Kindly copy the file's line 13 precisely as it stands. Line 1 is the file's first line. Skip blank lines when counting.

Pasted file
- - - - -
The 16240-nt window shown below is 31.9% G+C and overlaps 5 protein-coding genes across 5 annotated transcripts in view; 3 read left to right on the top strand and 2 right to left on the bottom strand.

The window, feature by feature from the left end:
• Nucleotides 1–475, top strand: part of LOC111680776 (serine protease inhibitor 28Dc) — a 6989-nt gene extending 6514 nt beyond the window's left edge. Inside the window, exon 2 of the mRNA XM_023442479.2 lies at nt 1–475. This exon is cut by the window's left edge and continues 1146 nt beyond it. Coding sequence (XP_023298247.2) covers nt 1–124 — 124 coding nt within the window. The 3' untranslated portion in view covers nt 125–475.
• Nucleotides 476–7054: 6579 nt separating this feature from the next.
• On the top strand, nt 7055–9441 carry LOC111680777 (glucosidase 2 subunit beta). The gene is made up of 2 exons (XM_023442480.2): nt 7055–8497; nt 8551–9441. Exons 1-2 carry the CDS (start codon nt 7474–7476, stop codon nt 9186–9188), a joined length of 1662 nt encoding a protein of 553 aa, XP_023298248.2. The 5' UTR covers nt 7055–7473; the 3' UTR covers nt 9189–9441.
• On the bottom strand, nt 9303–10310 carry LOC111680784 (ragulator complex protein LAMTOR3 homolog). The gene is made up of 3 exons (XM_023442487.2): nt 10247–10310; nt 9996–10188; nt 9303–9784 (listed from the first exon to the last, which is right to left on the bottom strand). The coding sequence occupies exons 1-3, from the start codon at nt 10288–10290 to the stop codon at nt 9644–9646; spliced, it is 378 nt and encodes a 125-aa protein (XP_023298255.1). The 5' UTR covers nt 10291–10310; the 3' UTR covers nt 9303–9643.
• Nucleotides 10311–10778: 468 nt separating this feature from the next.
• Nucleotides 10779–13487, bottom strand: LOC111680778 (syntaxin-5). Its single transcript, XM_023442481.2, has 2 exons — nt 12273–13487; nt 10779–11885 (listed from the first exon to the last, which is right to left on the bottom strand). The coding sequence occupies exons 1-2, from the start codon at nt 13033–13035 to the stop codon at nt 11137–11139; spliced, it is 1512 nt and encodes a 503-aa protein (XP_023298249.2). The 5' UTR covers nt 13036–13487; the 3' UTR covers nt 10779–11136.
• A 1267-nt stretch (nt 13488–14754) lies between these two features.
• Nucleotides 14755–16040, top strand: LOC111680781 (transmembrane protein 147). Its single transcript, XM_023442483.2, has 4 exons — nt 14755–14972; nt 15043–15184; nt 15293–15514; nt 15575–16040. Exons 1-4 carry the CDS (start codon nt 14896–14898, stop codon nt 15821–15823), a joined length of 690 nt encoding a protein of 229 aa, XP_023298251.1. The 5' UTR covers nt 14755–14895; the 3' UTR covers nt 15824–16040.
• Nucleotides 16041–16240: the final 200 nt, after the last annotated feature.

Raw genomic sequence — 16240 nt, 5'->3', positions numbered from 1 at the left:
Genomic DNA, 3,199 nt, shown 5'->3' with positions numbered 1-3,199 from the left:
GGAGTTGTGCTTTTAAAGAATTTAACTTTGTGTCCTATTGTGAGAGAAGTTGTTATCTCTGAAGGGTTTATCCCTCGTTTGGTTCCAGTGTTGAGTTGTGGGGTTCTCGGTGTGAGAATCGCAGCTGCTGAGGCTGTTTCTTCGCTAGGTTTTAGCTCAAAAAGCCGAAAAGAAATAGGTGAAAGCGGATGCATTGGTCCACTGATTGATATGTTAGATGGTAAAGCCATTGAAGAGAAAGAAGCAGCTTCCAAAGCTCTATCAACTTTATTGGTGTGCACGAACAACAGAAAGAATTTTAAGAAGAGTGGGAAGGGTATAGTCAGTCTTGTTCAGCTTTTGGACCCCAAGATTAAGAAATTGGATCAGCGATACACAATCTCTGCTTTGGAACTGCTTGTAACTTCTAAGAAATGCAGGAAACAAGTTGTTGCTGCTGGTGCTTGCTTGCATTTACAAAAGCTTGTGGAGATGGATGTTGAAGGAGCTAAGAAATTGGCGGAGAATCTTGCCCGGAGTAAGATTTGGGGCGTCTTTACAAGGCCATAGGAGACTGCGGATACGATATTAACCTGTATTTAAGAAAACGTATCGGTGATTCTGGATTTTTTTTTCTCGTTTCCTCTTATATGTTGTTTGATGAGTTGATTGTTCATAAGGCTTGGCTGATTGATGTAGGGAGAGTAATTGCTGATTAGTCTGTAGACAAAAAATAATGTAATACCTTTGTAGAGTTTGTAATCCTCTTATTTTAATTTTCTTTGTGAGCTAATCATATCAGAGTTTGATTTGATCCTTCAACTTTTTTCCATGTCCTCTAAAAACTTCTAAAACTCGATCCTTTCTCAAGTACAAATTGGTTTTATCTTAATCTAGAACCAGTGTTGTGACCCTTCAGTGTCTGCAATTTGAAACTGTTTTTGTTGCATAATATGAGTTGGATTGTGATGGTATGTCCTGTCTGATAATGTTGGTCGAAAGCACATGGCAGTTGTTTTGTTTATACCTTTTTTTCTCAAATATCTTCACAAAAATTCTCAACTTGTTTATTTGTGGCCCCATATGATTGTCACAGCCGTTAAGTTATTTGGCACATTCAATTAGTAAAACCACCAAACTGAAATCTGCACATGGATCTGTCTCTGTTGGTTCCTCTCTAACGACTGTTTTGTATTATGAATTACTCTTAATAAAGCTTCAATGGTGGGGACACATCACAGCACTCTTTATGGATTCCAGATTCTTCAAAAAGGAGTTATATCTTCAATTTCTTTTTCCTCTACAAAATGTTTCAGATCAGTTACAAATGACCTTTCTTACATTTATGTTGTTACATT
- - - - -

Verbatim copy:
Genomic DNA, 3,199 nt, shown 5'->3' with positions numbered 1-3,199 from the left: